Watch any episode of TV show ER, and it is clear that more drama in a US hospital takes place away from the operating table than on it. But thrilling though the adventures of George Clooney and his colleagues are, real life fraud can provide tales that make TV drama seem pedestrian. The numbers are mind boggling. Fraudulent claims on health insurance – both public and private schemes – are estimated to have cost almost $60bn in 1995. This translates to $710.90 (£445) in extra premiums and taxes for each US family.
While there are significant differences between the workings of US health insurance and private medical cover in the UK, the American experience provides a stark warning of what can happen when cash is king in healthcare. And some of the failings in the US market suggest useful lessons for UK insurers and Government.
Perhaps the most frightening aspect of the US experience is that the majority of fraud is committed by trusted professionals: doctors, surgeons, physiotherapists and hospital administrators.
The Health Insurance Association of America (HIAA) is the main US trade body representing private medical insurers. It reported that 75% of detected frauds had been carried out by medical professionals, and or hospitals, around 13% by facilities – such as laboratories testing medical samples – and only 5% by policyholders themselves.
Some of the most common types of fraud include hospitals and doctors billing for services not rendered, doctors making fraudulent diagnoses or altering the dates of a diagnosis to ensure that treatment is covered by insurance. Insurers may also be billed for brand name drugs when only generic drugs are used. Consumer fraud tends to be the straightforward falsifying of claims.
Occasionally, the policyholders and medical practitioners are in league with each other. US campaigning association, The Coalition Against Insurance Fraud, compiles a top 10 list of detected US insurance frauds each year. Its most recent list covers 1996. The most spectacular fraud that year involved an organised network of more than 800 people based in and around Passaic County, New Jersey.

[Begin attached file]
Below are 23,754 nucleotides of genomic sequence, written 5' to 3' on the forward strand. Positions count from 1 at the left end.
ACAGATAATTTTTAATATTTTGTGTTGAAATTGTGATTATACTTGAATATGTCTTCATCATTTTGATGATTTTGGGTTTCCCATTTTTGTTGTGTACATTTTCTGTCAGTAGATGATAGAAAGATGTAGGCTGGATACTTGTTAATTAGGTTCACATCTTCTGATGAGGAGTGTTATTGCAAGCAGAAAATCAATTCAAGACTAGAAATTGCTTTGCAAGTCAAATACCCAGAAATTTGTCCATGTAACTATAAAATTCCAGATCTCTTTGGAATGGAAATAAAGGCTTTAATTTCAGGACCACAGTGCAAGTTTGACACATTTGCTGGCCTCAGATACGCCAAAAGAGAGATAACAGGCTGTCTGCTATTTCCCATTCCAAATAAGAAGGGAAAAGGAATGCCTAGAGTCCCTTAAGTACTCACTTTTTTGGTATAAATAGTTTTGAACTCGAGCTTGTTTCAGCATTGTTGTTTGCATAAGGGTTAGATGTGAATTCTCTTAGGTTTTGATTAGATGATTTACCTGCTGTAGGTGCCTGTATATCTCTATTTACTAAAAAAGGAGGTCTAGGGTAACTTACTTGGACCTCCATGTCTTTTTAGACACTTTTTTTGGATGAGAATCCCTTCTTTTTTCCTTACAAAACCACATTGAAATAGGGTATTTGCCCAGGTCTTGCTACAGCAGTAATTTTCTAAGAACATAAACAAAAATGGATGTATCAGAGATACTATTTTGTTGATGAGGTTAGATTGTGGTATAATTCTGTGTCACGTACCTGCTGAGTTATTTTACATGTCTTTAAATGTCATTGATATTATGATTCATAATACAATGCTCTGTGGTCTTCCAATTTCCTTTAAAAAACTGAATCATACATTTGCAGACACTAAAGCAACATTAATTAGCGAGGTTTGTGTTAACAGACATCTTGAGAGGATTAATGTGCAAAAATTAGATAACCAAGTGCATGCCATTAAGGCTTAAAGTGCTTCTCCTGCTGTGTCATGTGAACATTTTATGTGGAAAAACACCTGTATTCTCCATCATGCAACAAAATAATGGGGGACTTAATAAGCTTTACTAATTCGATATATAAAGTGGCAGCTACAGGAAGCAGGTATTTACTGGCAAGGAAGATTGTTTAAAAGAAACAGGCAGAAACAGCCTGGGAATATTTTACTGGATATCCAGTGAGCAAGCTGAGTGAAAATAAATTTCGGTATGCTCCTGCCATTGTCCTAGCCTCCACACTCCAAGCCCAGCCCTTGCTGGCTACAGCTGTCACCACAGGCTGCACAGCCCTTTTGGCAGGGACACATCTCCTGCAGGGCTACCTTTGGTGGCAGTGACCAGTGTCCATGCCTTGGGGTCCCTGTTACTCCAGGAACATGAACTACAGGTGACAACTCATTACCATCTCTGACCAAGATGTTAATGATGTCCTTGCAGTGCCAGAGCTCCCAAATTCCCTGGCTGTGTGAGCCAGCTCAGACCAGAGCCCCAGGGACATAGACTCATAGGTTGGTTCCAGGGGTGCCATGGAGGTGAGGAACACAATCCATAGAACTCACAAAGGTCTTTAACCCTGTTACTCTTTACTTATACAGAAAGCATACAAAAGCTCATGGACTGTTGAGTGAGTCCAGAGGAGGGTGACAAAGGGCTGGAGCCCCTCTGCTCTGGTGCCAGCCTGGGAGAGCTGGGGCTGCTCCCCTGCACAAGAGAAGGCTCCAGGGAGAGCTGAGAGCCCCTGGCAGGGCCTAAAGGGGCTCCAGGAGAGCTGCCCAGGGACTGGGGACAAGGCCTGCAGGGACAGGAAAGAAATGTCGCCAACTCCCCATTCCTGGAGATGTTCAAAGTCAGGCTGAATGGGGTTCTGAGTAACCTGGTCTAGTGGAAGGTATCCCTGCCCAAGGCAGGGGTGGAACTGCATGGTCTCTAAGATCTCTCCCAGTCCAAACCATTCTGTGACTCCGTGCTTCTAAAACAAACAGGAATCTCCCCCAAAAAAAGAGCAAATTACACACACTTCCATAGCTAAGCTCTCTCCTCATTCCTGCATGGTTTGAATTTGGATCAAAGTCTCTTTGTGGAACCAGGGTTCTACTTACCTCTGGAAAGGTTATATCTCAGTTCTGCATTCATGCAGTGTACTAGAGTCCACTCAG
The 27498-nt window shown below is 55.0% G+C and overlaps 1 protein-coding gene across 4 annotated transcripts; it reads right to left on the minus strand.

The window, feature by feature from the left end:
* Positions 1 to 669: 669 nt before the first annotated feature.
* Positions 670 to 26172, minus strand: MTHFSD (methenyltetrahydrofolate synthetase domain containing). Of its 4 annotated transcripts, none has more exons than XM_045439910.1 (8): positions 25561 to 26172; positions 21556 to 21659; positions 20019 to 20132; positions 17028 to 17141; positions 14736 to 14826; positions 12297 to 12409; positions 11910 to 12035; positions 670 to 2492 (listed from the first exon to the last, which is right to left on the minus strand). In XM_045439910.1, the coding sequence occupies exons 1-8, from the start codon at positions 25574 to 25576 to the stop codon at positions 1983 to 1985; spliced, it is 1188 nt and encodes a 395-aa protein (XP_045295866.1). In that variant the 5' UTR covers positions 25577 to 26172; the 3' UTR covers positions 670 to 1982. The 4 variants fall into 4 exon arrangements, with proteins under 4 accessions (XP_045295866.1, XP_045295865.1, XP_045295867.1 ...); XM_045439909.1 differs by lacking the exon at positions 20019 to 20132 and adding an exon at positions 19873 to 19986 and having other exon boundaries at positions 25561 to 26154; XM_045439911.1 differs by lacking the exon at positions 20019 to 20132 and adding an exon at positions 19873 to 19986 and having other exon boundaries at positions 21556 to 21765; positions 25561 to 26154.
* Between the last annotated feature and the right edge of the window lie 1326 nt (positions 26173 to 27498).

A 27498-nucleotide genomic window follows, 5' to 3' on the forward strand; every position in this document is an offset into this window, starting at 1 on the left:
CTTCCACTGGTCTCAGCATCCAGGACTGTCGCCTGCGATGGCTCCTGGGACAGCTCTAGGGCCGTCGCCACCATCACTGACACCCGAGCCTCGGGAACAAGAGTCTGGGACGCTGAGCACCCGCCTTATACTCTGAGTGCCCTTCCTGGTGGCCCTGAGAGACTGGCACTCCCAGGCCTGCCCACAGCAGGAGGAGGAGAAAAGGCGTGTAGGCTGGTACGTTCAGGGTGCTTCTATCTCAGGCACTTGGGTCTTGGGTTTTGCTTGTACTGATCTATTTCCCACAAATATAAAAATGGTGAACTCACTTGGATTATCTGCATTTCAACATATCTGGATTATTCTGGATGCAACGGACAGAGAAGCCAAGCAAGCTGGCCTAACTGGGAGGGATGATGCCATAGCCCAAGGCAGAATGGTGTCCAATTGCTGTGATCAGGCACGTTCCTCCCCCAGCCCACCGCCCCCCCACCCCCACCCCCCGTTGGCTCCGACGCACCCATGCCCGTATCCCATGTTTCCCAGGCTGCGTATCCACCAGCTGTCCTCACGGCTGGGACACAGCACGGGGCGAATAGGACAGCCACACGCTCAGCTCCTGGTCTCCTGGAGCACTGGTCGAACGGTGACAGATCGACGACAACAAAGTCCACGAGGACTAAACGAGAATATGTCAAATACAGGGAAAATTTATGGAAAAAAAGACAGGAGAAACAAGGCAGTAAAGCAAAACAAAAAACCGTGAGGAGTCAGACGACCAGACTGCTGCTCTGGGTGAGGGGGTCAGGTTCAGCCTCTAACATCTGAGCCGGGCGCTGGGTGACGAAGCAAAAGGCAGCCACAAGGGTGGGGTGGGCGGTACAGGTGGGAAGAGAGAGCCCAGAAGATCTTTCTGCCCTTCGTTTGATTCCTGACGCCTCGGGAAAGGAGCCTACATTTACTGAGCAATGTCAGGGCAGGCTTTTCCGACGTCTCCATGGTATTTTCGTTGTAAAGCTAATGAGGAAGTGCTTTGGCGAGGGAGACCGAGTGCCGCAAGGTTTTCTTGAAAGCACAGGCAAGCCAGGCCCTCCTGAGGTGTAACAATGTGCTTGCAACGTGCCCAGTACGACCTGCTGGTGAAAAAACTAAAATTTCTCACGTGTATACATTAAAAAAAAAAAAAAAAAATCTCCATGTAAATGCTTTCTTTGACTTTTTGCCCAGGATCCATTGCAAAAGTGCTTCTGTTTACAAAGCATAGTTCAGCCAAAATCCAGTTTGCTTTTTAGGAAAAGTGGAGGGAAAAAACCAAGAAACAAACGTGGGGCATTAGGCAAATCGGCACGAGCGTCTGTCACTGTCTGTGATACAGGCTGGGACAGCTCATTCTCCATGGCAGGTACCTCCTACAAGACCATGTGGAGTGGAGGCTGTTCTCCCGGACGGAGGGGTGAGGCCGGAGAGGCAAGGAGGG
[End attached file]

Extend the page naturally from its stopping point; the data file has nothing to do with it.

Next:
More than $10m was stolen by staging bogus road accidents and then claiming for medical costs and damages. Almost 100 chiropractors, diagnostic labs and treatment centres were indicted.
Publicly-funded medical insurance programmes like Medicaid and Medicare lose billions each year. It is estimated that 10% of claims costs on federal insurance schemes are fraudulent.
Over the last decade US insurers have started to fight back. They have tightened up general claims and accounting procedures. And more specifically, they have set up dedicated anti-fraud teams.
Meanwhile the FBI has been ordered to take up the fight on behalf of publicly-funded insurance schemes. It now has more than 250 agents dedicated full-time to reducing healthcare fraud, its second largest department after its anti-drugs unit.
These initiatives are making an impact. Insurers reckon to be saving on average $7 in claims for each $1 they spend on their special investigative units. HIAA figures point to total savings across the industry of close to $1bn.
UK insurers do not suffer from fraud on anything like the scale in the US. Mike Williams, director of operations at Guardian Health, says the GP’s role as impartial guardian of patient records helps to ensure this.
But changing patterns of medical provision in the UK may make fraud more likely. Under new private finance initiative strategies, NHS hospitals are increasingly being run as for profit concerns. The government is pressing A&E departments to pursue insurers for the treatment costs of accident victims. And A&E departments may now ask if patients have medical insurance and want to be treated privately.
In such a climate, the temptations will exist for medical professionals to start bumping up the bills. After all, who in casualty has time to fill in forms detailing exactly how many dressings were used on each patient?
Meanwhile insurers are looking to extend the services they offer to include treatments such as homeopathy, and they want to ensure these are value for money.
Certainly, UK medical insurers can sleep easy for now. But the experience of the US shows the potential for fraud losses as we move to a more profit-driven healthcare system.
Stephen Womack writes for
Financial Mail on Sunday and is the author of
Global Insurance Fraud.